OAKLAND — Face down with police pressing him to the sidewalk, 51-year-old Hernan Jaramillo wailed two refrains over and over before he died.
“They’re killing me!” he howled 20 times in a 4-minute stretch.
“I can’t breathe,” he moaned again and again.
As the minutes passed, the cries grew softer until Jaramillo fell silent.
Jaramillo’s last moments, captured on a police body camera in 2013 and unveiled this week, are a macabre tableau in which he can be heard imploring Oakland officers to let him up as his sister watched tearfully.
The video — exclusively obtained by this newspaper but never released by police — shows officers ignoring Jaramillo’s pleas for help and continuing to restrain him, a tactic associated with in-custody deaths and sharply criticized after the 2014 death of Eric Garner in New York. Garner’s family settled a lawsuit last year for $5.9 million.
It raises questions about how Jaramillo — who was never a suspect and has no criminal record in Alameda County — ended up bloody, unconscious and eventually dead.
The police department did not respond to questions about the incident, including whether an internal investigation was conducted and if the department has policies on restraint and medical treatment.
Last week, Oakland settled a wrongful-death lawsuit for $450,000. The city attorney’s office referred questions about the settlement to the City Council.
Jaramillo’s death was induced by a bizarre and disastrous chain of events
The catalyst was his sister calling police on July 8, 2013, at about 1:40 a.m. and reporting that she believed an intruder was trying to kill her brother.
When officers arrived, they found Jaramillo in a bedroom and no one else besides his sister present. When Jaramillo didn’t obey commands to let them in, they handcuffed him.
In court filings, the city attorney argued that Jaramillo resisted when police attempted to put him in the squad car, refusing 20 requests by the officers.
Officers detained him because Jaramillo had blocked their efforts to investigate the incident and appeared to be having a mental health episode, the city argued.
In his deposition, Officer Ira Anderson said that while attempting to force Jaramillo into the car, he suddenly saw the man’s hands were no longer handcuffed behind his back but out in front.
“I grabbed him by the shirt,” Anderson said. “I brought him away from the car … did a leg sweep and put him on the sidewalk.”
Once Jaramillo hit the asphalt, the exact manner and length of restraint is unclear.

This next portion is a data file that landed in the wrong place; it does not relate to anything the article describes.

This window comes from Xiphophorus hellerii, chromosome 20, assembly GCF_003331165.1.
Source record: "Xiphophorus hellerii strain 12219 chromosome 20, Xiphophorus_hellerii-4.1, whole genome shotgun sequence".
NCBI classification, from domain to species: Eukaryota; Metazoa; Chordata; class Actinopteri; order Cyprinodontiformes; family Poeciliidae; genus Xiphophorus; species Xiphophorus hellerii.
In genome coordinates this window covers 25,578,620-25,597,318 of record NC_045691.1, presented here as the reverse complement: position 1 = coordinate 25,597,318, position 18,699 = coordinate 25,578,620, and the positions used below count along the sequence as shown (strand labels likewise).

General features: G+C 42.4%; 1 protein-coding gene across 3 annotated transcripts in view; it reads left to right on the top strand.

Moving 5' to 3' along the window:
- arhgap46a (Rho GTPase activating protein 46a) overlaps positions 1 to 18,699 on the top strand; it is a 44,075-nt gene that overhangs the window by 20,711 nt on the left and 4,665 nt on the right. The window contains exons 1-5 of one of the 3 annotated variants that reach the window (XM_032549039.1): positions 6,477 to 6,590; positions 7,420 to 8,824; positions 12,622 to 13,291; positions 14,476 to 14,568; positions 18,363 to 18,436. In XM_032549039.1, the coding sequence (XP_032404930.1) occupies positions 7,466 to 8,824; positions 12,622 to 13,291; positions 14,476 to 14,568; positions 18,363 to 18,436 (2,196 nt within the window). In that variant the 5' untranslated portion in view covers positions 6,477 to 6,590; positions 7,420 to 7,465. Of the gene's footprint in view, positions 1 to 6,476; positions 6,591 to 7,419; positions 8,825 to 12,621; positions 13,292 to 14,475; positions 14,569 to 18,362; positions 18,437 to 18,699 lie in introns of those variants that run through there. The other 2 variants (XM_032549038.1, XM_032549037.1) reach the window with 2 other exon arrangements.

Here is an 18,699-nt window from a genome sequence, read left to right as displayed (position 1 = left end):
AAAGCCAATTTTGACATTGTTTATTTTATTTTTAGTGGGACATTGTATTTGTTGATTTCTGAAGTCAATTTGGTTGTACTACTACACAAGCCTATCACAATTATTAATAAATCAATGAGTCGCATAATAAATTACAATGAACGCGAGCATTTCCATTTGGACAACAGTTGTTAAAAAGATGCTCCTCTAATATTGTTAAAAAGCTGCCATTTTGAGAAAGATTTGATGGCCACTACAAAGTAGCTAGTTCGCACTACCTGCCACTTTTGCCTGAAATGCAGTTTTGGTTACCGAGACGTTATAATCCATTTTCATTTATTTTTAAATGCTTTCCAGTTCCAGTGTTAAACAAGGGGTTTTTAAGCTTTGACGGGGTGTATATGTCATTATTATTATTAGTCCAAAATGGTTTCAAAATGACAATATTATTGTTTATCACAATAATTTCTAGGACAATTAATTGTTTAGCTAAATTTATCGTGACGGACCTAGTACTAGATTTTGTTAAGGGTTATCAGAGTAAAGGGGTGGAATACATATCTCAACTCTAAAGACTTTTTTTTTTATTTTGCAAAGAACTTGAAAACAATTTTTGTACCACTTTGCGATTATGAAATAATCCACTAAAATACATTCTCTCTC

Officers said they held Jaramillo down by his arms and wrists.
But three witnesses said they saw an officer pressing a knee into Jaramillo’s back.
John Peters, a former police officer and president of the Institute for the Prevention of In-Custody Deaths, said that when a suspect complains of breathing difficulties, restraint should immediately stop and medical treatment should begin.
“When a person is having a medical emergency, law enforcement needs to transfer that person from a suspect to a patient,” Peters said.
On the body camera video, at least 6 minutes pass from when Jaramillo last yells and when medics arrive and begin CPR.
According to the paramedics’ report, Jaramillo was in handcuffs and nonresponsive, with vomit in his airways, when they reached him.
He never regained consciousness.
An autopsy, conducted by Thomas Rogers, a doctor with the coroner’s office, found the cause of death to be multiple drug intoxication associated with physical exertion.
Rogers said he found evidence of cocaine metabolites and alcohol in Jaramillo’s blood.
He testified that there was no evidence of internal injuries and that Jaramillo had a compromised heart because of hardening arteries.
Attorney John Burris, who represented Jaramillo’s relatives in the wrongful death lawsuit, said that an independent pathologist rejected that drugs were at play. He also said there was no evidence that Jaramillo had used cocaine that evening and that he believes the use of force by police killed him.
“People have been taught that you don’t get on somebody’s back and press down,” Burris said.
The three officers named in the complaint were Anderson, Carlos Navarro and Steven Stout.
The Alameda County District Attorney does not investigate in-custody deaths that don’t involve shootings.